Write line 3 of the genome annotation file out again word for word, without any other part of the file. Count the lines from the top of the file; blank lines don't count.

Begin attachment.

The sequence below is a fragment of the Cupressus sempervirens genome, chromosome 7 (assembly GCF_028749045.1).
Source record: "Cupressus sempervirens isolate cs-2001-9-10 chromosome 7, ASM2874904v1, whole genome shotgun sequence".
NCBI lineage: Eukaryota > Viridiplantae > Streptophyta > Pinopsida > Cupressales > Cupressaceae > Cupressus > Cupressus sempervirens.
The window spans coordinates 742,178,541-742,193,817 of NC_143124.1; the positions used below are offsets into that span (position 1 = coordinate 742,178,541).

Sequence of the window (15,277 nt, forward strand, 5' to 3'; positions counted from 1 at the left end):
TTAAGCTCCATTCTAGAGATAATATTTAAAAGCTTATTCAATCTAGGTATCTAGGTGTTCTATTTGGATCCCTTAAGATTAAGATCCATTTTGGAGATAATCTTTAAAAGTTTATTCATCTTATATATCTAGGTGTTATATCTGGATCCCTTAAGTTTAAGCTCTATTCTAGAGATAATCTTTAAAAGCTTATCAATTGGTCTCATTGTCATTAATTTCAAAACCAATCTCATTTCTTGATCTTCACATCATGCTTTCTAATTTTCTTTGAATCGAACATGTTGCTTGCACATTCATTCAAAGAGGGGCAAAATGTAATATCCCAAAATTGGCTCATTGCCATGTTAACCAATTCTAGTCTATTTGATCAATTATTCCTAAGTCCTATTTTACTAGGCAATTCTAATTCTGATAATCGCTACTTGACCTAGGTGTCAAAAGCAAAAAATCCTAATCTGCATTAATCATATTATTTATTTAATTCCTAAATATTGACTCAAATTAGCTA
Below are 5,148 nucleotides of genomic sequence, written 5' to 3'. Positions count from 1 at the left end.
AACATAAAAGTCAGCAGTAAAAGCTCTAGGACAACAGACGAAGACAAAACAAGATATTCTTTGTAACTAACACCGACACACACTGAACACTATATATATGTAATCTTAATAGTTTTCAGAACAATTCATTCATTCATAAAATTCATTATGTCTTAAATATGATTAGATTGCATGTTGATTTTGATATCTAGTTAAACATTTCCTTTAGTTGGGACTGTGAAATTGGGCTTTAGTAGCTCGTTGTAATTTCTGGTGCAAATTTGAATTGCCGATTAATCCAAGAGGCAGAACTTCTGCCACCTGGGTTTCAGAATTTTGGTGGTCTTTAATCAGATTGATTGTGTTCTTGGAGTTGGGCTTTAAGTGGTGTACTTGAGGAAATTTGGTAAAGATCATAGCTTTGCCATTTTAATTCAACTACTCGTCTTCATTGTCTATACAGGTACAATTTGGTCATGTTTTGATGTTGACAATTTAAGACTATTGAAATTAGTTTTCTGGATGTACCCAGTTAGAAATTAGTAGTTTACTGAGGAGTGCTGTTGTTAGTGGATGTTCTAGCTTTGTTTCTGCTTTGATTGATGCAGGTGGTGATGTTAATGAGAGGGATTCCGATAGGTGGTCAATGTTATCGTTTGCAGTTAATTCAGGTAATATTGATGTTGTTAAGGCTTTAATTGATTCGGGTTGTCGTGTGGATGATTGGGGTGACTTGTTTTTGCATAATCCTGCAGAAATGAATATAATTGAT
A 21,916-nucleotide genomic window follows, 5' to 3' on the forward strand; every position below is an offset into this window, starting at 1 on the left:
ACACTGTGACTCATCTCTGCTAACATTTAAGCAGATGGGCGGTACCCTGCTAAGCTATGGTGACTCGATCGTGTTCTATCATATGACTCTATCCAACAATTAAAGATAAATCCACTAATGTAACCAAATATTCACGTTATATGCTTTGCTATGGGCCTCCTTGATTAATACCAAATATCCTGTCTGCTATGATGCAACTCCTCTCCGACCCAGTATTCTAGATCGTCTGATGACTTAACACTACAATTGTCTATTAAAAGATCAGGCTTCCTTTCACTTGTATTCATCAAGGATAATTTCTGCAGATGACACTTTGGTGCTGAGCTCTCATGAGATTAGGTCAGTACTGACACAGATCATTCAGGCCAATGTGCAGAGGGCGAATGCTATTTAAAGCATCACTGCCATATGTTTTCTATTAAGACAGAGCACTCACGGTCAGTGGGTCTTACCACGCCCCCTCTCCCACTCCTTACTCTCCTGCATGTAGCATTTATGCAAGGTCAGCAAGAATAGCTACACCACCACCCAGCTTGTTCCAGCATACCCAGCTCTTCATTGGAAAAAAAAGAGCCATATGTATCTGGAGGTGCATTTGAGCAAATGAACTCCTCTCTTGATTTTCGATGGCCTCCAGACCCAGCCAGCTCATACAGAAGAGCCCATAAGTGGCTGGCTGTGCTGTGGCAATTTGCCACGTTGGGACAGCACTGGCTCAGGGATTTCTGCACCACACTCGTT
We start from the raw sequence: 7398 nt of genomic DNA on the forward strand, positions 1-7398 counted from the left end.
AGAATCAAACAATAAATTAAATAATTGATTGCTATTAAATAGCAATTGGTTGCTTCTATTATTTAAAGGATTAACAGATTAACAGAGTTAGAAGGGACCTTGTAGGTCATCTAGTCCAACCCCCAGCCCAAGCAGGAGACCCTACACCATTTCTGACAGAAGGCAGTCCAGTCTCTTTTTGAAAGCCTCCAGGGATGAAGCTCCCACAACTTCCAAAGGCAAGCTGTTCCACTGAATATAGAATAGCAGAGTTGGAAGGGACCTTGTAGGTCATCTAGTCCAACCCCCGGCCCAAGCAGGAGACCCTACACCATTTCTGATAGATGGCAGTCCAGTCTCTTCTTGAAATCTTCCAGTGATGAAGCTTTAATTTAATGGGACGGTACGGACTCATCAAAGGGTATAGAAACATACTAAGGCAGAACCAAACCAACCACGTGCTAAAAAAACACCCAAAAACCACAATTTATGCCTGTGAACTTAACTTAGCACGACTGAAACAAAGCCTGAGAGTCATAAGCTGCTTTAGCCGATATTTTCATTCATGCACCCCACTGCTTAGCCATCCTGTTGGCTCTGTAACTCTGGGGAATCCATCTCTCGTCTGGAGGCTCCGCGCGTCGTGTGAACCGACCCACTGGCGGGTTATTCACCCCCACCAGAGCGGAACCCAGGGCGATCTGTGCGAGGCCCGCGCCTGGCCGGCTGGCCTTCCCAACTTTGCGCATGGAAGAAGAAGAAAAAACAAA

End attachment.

NCBI lineage: Eukaryota > Viridiplantae > Streptophyta > Pinopsida > Cupressales > Cupressaceae > Cupressus > Cupressus sempervirens.